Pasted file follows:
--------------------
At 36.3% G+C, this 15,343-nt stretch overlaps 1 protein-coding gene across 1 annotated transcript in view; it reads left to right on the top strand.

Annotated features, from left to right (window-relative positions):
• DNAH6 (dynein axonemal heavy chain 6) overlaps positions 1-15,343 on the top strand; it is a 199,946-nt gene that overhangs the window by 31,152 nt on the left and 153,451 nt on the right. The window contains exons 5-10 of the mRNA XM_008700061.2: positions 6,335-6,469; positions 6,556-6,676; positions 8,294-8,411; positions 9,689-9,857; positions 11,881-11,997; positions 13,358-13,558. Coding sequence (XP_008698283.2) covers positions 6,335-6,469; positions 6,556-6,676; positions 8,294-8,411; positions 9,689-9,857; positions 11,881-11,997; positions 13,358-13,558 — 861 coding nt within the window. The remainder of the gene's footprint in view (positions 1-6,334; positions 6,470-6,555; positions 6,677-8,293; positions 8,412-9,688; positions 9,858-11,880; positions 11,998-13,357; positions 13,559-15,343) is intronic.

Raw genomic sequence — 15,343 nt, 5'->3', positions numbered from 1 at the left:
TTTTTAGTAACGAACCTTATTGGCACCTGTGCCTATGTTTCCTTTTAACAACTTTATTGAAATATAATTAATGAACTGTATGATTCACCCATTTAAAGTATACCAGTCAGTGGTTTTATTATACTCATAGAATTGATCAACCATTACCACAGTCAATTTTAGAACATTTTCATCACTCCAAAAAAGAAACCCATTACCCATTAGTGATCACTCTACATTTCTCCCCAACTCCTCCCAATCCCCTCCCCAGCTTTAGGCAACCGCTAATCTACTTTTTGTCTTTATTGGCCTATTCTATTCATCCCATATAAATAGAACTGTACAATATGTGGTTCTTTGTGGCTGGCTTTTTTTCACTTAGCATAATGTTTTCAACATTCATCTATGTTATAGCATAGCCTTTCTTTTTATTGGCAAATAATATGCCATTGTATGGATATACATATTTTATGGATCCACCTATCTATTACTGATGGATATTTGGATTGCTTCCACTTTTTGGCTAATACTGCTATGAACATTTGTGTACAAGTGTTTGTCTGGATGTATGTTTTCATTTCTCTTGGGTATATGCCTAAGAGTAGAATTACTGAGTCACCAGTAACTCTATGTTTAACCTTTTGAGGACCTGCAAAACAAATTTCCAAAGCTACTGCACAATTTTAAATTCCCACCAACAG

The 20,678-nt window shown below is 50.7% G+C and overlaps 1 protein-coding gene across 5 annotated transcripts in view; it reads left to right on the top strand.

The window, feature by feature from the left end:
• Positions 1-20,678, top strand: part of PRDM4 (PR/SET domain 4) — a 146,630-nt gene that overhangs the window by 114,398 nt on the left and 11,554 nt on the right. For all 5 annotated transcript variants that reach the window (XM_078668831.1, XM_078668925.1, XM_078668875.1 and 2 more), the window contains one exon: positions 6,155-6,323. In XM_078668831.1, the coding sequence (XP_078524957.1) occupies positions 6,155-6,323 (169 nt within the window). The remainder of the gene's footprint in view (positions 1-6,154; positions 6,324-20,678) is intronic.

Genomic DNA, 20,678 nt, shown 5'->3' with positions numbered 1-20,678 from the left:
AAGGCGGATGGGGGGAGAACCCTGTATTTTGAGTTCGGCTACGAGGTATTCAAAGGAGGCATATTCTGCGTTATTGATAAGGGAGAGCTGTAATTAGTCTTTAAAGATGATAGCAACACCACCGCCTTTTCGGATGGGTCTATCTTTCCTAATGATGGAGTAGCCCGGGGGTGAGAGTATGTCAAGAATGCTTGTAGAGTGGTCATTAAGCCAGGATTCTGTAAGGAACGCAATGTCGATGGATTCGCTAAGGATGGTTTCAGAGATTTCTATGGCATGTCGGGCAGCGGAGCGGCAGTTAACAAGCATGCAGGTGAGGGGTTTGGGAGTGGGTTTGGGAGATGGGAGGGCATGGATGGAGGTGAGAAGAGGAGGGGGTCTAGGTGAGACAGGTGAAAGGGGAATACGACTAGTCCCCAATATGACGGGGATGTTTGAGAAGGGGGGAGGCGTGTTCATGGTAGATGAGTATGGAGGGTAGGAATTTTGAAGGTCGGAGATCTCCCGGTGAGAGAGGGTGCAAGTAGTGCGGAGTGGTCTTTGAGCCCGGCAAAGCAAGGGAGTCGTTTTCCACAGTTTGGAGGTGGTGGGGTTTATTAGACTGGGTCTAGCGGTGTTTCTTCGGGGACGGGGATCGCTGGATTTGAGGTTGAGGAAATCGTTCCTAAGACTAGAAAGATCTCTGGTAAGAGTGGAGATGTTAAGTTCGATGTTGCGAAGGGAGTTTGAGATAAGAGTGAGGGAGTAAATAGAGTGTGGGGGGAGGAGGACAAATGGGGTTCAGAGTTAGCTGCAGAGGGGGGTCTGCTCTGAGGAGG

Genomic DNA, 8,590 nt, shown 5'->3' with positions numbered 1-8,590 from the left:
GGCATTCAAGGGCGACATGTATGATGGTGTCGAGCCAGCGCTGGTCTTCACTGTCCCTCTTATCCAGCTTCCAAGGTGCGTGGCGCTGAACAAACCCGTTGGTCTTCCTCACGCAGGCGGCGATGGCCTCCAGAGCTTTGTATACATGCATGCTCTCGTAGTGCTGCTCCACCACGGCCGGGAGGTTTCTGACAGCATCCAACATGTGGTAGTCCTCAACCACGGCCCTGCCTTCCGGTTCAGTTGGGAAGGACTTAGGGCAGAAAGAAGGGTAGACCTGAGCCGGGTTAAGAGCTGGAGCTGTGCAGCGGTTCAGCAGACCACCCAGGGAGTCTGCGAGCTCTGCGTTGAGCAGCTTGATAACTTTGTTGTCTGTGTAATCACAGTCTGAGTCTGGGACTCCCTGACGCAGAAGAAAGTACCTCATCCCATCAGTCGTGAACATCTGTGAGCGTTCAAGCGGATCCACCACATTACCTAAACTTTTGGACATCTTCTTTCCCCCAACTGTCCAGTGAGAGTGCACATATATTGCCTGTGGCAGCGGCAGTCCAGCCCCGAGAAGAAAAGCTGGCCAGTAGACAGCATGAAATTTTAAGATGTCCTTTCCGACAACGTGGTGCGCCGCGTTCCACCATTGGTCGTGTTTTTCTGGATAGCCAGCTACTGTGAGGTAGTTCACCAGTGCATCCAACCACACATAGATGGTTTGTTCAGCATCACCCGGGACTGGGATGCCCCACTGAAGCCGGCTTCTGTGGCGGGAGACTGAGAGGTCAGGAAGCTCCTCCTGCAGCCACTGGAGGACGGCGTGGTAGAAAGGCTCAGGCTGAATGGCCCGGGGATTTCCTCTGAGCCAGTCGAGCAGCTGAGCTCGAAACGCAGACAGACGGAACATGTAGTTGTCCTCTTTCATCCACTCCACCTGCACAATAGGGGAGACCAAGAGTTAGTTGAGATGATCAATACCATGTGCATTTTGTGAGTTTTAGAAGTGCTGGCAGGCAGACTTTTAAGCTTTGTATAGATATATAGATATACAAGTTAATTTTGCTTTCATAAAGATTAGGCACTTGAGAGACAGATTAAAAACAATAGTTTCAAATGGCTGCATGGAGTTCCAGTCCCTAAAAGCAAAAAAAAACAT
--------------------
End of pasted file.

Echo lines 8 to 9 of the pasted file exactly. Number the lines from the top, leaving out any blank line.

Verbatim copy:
• Positions 1-20,678, top strand: part of PRDM4 (PR/SET domain 4) — a 146,630-nt gene that overhangs the window by 114,398 nt on the left and 11,554 nt on the right. For all 5 annotated transcript variants that reach the window (XM_078668831.1, XM_078668925.1, XM_078668875.1 and 2 more), the window contains one exon: positions 6,155-6,323. In XM_078668831.1, the coding sequence (XP_078524957.1) occupies positions 6,155-6,323 (169 nt within the window). The remainder of the gene's footprint in view (positions 1-6,154; positions 6,324-20,678) is intronic.

Genomic DNA, 20,678 nt, shown 5'->3' with positions numbered 1-20,678 from the left: